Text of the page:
11. Proposed method:Fusion of individual classifiers • Classifier fusion algorithms can make decisions on the basis of class labels given by individual classifiers or they can construct new discriminant functions on the basis of individual classifier support functions: • The first group includes voting algorithms. • The second group is based on discriminant analysis. • The design of improved fusion classification models, especially trained fusers, is the focus of current research.

  12. Proposed method: Fusion of individual classifiers Assume that we have K classifiers in a pool after the pruning procedure. For a given object each individual classifier decides for class based on the values of discriminants. Let denote a function that is assigned to class i for a given value of x, and that is used by the l-th classifier . The combined classifier uses the decision rule , where . The weights can be set dependent on the classifier and class number: weight is assigned to the l-th classifier and the i-th class, and given classifier weights assigned to different classes may differ.

  13. Proposed method:Featureselectionalgorithms Eightdifferentfeatureselectionalgorithmswereused, namely: • ReliefF, • Fast CorrelationBasedFilter, • GeneticWrapper, • SimulatedAnnealingWrapper, • ForwardSelection, • BackwardSelection, • QuickBranch & Bound, • Las Vegas Incremental. Neural network architecture was as follows: the number of neurons in the input layer was equal to the number of selected features, the number of output neurons was equal to the number of classes and the number of hidden neurons was equal to the half of the sum of number of neurons from the former layers.

  14. Proposed method:Set-up • As reference methods we have selected most popular ensembles - Bagging, Boosting, Random Forest and Random Subspace. • Additionally we havecompared our method with the single best classier from the pool, allclassifiers from the pool and withsimple majority voting. • The combined 5x2 CV F test [1] was carried out toasses the statisticalsignicance of obtainedresults.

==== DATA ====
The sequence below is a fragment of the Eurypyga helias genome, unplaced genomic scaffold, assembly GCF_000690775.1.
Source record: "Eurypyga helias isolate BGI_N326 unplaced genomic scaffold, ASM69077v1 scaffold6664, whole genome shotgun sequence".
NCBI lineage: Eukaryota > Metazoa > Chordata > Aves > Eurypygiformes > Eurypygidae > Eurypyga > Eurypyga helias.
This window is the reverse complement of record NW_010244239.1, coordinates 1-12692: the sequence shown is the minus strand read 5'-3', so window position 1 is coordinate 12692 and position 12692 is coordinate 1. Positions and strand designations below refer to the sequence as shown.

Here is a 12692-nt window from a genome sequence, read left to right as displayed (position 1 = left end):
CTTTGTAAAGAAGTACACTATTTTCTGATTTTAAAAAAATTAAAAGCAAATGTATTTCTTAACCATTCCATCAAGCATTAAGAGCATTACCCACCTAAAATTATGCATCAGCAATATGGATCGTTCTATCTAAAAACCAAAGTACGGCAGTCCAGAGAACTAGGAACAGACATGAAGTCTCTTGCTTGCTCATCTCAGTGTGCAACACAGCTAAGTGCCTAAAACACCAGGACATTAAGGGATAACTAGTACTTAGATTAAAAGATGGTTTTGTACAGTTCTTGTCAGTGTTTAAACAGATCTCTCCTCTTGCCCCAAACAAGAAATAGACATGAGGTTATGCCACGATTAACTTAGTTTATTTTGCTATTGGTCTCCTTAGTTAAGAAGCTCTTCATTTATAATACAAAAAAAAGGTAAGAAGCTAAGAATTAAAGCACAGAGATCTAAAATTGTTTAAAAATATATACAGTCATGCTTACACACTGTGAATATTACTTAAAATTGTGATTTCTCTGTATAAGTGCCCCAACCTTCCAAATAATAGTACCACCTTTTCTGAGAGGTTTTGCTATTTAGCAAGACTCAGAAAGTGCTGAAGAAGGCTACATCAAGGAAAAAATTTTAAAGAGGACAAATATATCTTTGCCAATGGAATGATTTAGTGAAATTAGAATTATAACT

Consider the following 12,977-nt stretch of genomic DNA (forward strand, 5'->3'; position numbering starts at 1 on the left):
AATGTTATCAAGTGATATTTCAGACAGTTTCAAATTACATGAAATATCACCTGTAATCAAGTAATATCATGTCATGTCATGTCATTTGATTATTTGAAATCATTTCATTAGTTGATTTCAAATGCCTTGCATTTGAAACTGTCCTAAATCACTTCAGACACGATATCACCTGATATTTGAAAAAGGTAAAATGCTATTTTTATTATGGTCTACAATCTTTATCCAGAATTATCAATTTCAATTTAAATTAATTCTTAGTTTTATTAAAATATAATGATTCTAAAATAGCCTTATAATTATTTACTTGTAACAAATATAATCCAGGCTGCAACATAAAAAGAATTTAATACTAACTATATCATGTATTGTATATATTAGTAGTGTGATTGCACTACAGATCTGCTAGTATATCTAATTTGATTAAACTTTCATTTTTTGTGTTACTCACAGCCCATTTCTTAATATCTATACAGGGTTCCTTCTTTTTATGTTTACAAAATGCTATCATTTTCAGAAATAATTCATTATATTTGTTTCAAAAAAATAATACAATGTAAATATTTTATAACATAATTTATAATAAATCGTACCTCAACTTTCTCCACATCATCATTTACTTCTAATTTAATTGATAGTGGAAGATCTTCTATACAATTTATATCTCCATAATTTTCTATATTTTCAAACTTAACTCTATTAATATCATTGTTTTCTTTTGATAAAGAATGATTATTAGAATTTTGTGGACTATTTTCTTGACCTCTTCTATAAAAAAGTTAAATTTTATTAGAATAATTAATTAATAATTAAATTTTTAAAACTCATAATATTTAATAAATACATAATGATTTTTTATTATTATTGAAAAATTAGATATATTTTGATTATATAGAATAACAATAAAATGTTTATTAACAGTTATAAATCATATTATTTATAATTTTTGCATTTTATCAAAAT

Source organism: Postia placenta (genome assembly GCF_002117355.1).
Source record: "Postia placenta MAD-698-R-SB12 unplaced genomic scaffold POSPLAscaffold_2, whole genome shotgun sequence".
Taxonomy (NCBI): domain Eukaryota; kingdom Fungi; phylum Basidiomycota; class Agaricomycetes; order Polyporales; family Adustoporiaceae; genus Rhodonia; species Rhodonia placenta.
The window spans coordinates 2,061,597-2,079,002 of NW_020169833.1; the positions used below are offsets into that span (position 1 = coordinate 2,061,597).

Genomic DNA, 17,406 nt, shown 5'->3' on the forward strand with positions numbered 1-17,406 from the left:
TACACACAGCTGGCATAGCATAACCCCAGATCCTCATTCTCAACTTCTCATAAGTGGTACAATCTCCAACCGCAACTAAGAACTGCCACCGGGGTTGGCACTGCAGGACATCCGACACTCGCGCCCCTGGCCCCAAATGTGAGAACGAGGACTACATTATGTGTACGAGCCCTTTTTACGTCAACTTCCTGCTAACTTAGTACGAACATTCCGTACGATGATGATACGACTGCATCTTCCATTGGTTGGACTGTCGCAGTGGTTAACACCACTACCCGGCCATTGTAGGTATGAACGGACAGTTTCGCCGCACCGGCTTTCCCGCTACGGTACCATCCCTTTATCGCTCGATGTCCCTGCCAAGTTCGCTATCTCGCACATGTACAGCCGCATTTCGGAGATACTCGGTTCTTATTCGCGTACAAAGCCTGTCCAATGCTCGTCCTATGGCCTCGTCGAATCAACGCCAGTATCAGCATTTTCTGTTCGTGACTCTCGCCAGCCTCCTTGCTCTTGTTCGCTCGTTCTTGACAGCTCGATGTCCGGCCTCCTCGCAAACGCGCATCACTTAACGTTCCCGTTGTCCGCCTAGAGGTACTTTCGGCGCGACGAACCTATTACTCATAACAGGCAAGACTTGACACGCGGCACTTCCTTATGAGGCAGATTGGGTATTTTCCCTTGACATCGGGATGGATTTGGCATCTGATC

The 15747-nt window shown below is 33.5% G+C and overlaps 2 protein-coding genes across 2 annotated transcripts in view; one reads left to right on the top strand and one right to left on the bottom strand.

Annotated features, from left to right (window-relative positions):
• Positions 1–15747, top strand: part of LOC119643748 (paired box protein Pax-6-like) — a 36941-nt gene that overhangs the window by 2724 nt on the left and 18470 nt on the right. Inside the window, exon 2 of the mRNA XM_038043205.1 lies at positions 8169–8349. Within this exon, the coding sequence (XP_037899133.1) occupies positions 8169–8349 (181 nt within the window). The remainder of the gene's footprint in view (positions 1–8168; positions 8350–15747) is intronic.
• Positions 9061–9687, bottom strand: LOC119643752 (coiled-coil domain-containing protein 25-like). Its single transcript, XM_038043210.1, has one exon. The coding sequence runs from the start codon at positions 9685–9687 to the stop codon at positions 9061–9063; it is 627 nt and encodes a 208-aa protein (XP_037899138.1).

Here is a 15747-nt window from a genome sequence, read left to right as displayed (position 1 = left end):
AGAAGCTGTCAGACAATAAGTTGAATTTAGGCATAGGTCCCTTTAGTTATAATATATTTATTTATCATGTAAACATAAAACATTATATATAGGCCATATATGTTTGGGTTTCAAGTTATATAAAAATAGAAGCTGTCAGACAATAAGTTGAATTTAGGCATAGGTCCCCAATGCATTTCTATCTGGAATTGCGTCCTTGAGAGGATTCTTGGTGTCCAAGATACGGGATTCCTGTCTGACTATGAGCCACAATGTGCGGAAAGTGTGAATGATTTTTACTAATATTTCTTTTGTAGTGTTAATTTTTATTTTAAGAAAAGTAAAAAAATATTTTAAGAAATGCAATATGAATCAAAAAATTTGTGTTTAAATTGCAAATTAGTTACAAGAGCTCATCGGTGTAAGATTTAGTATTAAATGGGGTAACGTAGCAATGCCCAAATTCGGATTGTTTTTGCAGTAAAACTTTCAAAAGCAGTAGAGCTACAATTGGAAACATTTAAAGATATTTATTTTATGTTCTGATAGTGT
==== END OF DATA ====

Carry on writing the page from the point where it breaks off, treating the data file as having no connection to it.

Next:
15. Proposed method:Results

  16. Proposed method:Results • The proposed neural network ensemble, based on feature selection methods, has outperformed all the previously used MCS for this problem. • The weakest results were returned by single best model approach, which highlights the usefulnessof utilizing more than one classier to fully exploit theoutputs of feature selection methods. • Second biggest accuracy boost lies in the used fuser-trained fusion of individual classiers allows to derive an optimal linear combination of them. • The pruning step had smallest but stillstatistically significant impact on the ensemble design.

  17. Conclusions: • The presented paper shows that, despite some problems it is possible to reach similar or even lower error level than commercial tests. • It is also worth to mention that liver biopsy result, according to the other research, is also only a prediction with classification error varying from 35% up to 45% , depending on the sample size and count. • we proved that each of the three steps embedded in the proposed committee design has an important impact onthe quality of the final prediction and thus should not be omitted.

  18. Thank you for your attention Contact: bartosz.krawczyk@pwr.wroc.pl tomasz.orczyk@us.edu.pl